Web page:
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The Impact of Iron Dyshomeostasis and Anaemia on Long-Term Pulmonary Recovery and Persisting Symptom Burden after COVID-19..., 2022, Sonnweber et al

Discussion in 'Long Covid research' started by Andy, Jun 24, 2022.

  1. Andy

    Andy Committee Member

    Hampshire, UK
    Full title: The Impact of Iron Dyshomeostasis and Anaemia on Long-Term Pulmonary Recovery and Persisting Symptom Burden after COVID-19: A Prospective Observational Cohort Study


    Coronavirus disease 2019 (COVID-19) is frequently associated with iron dyshomeostasis. The latter is related to acute disease severity and COVID-19 convalescence. We herein describe iron dyshomeostasis at COVID-19 follow-up and its association with long-term pulmonary and symptomatic recovery. The prospective, multicentre, observational cohort study “Development of Interstitial Lung Disease (ILD) in Patients With Severe SARS-CoV-2 Infection (CovILD)” encompasses serial extensive clinical, laboratory, functional and imaging evaluations at 60, 100, 180 and 360 days after COVID-19 onset.

    We included 108 individuals with mild-to-critical acute COVID-19, whereas 75% presented with severe acute disease. At 60 days post-COVID-19 follow-up, hyperferritinaemia (35% of patients), iron deficiency (24% of the cohort) and anaemia (9% of the patients) were frequently found. Anaemia of inflammation (AI) was the predominant feature at early post-acute follow-up, whereas the anaemia phenotype shifted towards iron deficiency anaemia (IDA) and combinations of IDA and AI until the 360 days follow-up. The prevalence of anaemia significantly decreased over time, but iron dyshomeostasis remained a frequent finding throughout the study. Neither iron dyshomeostasis nor anaemia were related to persisting structural lung impairment, but both were associated with impaired stress resilience at long-term COVID-19 follow-up.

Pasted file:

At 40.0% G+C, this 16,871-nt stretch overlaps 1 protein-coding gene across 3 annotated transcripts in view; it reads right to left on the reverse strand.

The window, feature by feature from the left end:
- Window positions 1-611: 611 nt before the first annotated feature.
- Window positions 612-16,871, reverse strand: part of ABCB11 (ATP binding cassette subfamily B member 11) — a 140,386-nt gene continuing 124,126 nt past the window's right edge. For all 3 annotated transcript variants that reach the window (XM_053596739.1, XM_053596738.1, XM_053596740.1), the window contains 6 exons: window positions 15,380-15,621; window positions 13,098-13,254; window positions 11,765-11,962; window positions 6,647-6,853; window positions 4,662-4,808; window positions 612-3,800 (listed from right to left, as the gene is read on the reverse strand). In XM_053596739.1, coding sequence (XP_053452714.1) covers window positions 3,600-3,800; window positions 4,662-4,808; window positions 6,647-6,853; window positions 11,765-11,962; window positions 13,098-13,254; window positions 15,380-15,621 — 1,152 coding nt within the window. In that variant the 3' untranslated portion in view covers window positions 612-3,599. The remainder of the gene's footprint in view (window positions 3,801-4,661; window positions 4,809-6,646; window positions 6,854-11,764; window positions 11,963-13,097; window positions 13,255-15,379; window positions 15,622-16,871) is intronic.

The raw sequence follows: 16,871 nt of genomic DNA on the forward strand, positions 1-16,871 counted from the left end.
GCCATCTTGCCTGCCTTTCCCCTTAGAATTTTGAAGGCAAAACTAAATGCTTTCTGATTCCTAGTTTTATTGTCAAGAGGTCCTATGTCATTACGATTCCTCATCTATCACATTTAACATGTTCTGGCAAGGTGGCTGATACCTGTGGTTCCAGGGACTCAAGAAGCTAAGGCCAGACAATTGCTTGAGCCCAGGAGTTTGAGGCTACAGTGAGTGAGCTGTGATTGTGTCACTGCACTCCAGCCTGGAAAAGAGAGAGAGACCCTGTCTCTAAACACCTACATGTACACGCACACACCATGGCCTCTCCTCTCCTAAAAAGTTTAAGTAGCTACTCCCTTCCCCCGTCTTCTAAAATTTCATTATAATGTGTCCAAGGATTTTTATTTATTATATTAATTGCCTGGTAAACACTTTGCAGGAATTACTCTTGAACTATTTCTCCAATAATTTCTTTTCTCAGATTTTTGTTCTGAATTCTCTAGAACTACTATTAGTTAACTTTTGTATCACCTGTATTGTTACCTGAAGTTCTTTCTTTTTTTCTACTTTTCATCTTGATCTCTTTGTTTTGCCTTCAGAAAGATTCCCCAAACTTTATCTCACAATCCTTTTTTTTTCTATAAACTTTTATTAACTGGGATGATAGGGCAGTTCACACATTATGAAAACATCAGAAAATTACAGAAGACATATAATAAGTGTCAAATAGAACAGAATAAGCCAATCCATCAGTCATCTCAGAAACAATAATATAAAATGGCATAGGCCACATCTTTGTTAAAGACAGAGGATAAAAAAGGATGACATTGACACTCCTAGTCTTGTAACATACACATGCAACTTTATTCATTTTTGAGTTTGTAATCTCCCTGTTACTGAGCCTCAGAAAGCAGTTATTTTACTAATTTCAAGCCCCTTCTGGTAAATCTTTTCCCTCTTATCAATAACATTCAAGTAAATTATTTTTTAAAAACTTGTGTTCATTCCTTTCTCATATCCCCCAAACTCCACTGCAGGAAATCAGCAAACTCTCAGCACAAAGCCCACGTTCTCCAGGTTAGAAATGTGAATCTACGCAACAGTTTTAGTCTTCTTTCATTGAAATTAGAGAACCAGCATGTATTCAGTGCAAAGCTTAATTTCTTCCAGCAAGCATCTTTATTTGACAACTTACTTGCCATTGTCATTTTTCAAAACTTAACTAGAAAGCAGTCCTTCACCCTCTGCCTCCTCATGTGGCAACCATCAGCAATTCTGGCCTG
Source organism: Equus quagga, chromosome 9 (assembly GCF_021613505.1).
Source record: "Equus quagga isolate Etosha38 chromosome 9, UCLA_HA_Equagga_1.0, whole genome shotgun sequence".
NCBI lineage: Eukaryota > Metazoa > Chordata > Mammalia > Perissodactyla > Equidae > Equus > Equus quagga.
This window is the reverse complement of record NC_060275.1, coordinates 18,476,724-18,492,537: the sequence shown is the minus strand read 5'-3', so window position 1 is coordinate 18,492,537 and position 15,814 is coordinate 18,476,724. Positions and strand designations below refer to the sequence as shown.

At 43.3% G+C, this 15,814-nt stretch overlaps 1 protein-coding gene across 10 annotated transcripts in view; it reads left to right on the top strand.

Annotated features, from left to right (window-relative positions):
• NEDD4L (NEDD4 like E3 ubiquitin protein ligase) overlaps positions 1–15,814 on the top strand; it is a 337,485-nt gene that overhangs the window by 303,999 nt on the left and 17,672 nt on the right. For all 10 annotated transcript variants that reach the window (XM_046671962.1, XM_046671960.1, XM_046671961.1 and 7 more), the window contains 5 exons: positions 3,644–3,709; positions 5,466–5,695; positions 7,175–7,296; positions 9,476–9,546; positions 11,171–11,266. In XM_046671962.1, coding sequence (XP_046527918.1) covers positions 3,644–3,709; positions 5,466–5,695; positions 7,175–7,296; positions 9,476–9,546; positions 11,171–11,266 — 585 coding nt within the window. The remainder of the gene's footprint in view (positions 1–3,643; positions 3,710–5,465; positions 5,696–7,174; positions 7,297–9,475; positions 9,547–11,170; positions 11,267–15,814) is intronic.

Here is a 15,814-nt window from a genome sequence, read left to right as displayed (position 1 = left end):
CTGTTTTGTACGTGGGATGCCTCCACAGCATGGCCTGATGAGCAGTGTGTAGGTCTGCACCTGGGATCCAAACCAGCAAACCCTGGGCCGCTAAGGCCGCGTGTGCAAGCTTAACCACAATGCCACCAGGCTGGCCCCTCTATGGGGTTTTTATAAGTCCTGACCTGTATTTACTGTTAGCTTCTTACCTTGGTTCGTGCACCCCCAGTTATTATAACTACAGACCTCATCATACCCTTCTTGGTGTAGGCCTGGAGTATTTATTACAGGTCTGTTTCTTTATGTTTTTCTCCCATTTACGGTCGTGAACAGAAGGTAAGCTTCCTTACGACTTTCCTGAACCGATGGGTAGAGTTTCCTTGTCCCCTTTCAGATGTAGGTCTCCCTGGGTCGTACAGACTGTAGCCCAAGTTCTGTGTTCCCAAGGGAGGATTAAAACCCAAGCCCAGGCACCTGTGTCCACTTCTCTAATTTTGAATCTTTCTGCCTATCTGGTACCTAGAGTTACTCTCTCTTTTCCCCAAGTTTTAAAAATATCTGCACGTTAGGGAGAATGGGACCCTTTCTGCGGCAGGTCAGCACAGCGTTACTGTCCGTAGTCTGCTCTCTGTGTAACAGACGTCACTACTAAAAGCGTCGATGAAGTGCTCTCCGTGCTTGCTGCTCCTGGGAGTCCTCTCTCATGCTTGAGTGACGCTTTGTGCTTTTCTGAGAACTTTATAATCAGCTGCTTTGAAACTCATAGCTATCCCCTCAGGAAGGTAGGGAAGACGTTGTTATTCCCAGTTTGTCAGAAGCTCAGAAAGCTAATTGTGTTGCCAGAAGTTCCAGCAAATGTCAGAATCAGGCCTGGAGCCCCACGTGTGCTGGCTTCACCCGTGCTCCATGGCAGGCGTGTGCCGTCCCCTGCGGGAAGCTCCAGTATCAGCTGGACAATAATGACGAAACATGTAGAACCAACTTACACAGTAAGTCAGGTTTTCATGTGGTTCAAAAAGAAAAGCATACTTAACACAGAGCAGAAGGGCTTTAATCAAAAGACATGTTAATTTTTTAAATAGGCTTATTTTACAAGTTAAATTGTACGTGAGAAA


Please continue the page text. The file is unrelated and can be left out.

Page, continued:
To conclude, iron dyshomeostasis and anaemia are frequent findings after COVID-19 and may contribute to its long-term symptomatic outcome.

    Open access, https://www.mdpi.com/2218-1989/12/6/546/htm
  2. Arnie Pye

    Arnie Pye Senior Member (Voting Rights)

    I would suggest that these problems are very common after any illness or accident or surgery, not just Covid-19. The worse the person's original health problem the worse the iron problems will be and the longer they are likely to last.

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